“I’ll probably just burst into tears,” says Jonah Hauer-King with commendable frankness. “It will be such a powerful moment. I can’t wait.”

His tone is light but I can still feel the weight of his words. I’m sitting with Hauer-King in a Camden pub on a grey Wednesday afternoon. The following Tuesday, the 28-year-old actor will head to Bafta for the premiere of his new Sky drama The Tattooist of Auschwitz; he plays Lali Sokolov, Holocaust survivor and titular tattooist. 

The rest of the cast and crew will be there, along with author Heather Morris from whose bestselling novel the series is adapted. Also present will be Gary Solokov, the son of Lali and his wife Gita. It is the prospect of meeting Gary for the first time that promises to move Hauer-King to tears. 

I first met Hauer-King last year to discuss his role as Prince Eric in The Little Mermaid. It was one of those Zoom interviews that didn’t feel like a Zoom interview; Hauer-King was such relaxed and engaging company, we might have been speaking across a pub table rather than through a screen. He had just finished filming The Tattooist of Auschwitz and I promised myself – and his PR – that we would get him on the front cover when the series was released. A year later and here we are.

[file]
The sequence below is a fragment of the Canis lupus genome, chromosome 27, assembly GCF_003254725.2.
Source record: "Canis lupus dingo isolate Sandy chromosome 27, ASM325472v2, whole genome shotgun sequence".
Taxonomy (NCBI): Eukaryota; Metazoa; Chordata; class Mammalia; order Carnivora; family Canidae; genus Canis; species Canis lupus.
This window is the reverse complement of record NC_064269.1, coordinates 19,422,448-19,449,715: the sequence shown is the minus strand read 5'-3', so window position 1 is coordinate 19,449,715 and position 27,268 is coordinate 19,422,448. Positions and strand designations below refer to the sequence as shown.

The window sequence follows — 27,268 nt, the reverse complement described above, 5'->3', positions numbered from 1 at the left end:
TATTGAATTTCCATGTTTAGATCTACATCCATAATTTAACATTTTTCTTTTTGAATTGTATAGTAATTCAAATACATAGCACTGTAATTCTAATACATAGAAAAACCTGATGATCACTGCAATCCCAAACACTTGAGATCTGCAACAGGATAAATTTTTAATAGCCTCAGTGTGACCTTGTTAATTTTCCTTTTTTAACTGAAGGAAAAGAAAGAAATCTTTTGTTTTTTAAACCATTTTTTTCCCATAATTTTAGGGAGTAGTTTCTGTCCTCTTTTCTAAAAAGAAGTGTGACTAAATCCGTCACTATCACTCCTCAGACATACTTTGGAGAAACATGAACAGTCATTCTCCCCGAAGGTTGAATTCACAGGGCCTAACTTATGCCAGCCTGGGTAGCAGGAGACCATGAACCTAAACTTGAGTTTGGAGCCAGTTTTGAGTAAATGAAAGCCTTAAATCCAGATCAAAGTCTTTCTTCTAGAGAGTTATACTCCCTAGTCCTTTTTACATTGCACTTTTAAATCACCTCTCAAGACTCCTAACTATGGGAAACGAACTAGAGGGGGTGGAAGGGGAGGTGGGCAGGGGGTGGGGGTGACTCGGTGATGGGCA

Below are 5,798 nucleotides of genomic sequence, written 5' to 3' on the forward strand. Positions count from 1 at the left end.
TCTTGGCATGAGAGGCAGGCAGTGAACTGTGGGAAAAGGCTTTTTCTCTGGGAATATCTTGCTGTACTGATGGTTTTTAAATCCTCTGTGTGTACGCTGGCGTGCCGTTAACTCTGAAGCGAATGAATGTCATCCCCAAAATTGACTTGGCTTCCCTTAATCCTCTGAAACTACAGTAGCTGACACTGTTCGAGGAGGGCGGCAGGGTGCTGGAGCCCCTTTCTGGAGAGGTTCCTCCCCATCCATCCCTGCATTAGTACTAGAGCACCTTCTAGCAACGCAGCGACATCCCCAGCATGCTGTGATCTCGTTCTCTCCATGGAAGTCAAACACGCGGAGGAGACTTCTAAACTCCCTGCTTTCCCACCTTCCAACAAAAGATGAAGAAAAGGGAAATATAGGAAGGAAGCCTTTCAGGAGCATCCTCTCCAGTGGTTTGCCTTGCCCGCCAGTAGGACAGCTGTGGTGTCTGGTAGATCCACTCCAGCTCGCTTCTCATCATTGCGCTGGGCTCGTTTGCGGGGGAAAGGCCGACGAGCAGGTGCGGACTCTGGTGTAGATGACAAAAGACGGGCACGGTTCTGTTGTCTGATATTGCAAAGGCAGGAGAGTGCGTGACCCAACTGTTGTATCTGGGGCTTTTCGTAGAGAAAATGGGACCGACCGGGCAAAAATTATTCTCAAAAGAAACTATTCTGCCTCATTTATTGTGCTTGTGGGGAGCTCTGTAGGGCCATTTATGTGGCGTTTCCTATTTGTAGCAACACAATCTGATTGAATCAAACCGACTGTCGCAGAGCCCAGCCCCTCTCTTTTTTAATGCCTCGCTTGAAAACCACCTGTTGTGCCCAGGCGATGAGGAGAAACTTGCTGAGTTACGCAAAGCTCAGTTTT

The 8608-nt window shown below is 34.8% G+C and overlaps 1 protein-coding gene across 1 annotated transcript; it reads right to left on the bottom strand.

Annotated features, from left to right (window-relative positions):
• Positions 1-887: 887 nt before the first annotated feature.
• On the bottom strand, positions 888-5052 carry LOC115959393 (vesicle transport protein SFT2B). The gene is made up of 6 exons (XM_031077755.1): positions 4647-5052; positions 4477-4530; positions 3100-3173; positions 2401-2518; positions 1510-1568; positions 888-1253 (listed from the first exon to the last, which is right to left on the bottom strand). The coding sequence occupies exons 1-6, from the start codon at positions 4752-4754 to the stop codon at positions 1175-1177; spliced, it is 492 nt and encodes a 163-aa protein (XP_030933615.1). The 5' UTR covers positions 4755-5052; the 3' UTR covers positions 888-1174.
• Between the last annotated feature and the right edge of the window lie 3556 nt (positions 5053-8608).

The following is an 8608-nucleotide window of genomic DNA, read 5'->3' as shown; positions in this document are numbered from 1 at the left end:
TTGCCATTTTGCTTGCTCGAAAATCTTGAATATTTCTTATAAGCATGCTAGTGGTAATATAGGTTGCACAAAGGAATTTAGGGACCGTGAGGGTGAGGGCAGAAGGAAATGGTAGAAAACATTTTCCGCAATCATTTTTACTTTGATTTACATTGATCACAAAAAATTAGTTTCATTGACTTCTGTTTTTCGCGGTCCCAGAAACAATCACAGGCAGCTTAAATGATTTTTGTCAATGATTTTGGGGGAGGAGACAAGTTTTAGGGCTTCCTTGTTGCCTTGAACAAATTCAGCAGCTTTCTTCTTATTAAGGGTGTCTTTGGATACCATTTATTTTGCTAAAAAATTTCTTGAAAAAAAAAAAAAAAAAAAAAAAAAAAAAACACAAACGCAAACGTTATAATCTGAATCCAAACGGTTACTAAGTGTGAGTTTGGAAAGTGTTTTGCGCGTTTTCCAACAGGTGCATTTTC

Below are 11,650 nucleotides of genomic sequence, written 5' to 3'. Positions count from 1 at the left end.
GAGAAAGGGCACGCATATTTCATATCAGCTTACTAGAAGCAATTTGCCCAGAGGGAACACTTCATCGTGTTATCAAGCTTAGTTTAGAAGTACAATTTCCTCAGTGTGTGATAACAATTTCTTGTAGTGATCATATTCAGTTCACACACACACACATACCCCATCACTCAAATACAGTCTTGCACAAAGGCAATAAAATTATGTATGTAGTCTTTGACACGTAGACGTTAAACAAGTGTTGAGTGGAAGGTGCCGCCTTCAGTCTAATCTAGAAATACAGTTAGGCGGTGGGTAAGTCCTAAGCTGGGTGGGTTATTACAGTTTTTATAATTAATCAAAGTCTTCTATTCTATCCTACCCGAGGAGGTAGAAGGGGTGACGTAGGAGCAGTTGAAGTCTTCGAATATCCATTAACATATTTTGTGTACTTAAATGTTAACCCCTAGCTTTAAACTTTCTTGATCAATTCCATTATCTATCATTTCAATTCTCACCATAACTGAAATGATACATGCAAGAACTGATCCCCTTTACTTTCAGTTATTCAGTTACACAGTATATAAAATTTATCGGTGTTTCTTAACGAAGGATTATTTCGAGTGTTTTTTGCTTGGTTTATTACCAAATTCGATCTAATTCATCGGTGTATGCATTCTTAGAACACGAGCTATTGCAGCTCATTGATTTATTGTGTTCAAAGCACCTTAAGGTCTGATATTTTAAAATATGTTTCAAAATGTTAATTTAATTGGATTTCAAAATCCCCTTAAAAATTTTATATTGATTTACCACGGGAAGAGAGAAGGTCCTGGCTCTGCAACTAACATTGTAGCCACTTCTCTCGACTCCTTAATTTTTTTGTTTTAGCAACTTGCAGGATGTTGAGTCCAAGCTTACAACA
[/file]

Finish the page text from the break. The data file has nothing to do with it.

Jonah Hauer-King
Jonah Hauer-King

We arrange to meet outside a coffee shop. It’s a grey, wet afternoon in Camden Town. A man is breakdancing to Taylor Swift outside the Tube station; another man insists we all accept Jesus Christ into our lives. More people are paying attention to the breakdancer. 

The coffee shop is one of those tiny independents and I wait for Hauer-King outside in the mizzle. Since we last spoke, he has starred in one of the biggest films of 2023 and accumulated a dedicated online following. How, I ponder, will this fame manifest itself? Will he pull up in a limo sporting a fake beard and oversized sunnies? Will he stagger out of The Dublin Castle across the road? 

Neither, obviously. He arrives on foot, wearing a hoodie and a broad grin. He’s taller than I expected, 6ft 2in at least, and his black curls, ringed fingers and wiry physique make him resemble the lead singer of an indie rock band. He used to be the lead singer of an indie rock band, Rova – a moniker inspired by his red Rover beanie baby. (Past band names included Kaituma and Foxglove.) Tonight, however, he’s off to watch his beloved Arsenal rather than raising the roof at the Roundhouse.